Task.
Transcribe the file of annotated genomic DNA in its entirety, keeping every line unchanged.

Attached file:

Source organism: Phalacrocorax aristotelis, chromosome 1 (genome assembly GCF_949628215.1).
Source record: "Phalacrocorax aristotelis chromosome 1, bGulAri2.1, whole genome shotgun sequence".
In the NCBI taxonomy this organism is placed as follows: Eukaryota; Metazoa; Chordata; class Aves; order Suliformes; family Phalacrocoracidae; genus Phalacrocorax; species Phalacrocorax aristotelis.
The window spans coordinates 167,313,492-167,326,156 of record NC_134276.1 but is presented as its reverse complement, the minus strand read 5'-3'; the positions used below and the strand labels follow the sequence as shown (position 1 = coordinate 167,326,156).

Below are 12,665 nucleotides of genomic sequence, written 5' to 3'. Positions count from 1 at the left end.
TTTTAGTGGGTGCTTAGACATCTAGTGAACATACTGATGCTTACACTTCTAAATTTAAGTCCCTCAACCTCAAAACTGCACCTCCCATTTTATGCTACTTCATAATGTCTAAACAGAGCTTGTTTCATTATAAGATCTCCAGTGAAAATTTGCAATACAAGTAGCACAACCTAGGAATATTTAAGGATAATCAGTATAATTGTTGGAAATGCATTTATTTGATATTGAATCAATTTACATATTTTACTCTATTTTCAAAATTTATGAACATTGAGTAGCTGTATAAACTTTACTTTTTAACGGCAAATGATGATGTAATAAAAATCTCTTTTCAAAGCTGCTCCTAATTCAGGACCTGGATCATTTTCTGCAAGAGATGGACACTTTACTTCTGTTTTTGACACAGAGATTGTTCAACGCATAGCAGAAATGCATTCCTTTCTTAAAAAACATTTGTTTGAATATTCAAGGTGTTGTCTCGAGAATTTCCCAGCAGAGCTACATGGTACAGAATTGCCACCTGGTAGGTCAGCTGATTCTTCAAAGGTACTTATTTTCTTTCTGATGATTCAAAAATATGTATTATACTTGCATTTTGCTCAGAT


Source organism: Phalacrocorax aristotelis, chromosome 1 (genome assembly GCF_949628215.1).
Source record: "Phalacrocorax aristotelis chromosome 1, bGulAri2.1, whole genome shotgun sequence".
In the NCBI taxonomy this organism is placed as follows: Eukaryota; Metazoa; Chordata; class Aves; order Suliformes; family Phalacrocoracidae; genus Phalacrocorax; species Phalacrocorax aristotelis.
The window spans coordinates 167,313,492-167,326,156 of record NC_134276.1 but is presented as its reverse complement, the minus strand read 5'-3'; the positions used below and the strand labels follow the sequence as shown (position 1 = coordinate 167,326,156).

Below are 12,665 nucleotides of genomic sequence, written 5' to 3'. Positions count from 1 at the left end.
TTTTAGTGGGTGCTTAGACATCTAGTGAACATACTGATGCTTACACTTCTAAATTTAAGTCCCTCAACCTCAAAACTGCACCTCCCATTTTATGCTACTTCATAATGTCTAAACAGAGCTTGTTTCATTATAAGATCTCCAGTGAAAATTTGCAATACAAGTAGCACAACCTAGGAATATTTAAGGATAATCAGTATAATTGTTGGAAATGCATTTATTTGATATTGAATCAATTTACATATTTTACTCTATTTTCAAAATTTATGAACATTGAGTAGCTGTATAAACTTTACTTTTTAACGGCAAATGATGATGTAATAAAAATCTCTTTTCAAAGCTGCTCCTAATTCAGGACCTGGATCATTTTCTGCAAGAGATGGACACTTTACTTCTGTTTTTGACACAGAGATTGTTCAACGCATAGCAGAAATGCATTCCTTTCTTAAAAAACATTTGTTTGAATATTCAAGGTGTTGTCTCGAGAATTTCCCAGCAGAGCTACATGGTACAGAATTGCCACCTGGTAGGTCAGCTGATTCTTCAAAGGTACTTATTTTCTTTCTGATGATTCAAAAATATGTATTATACTTGCATTTTGCTCAGAT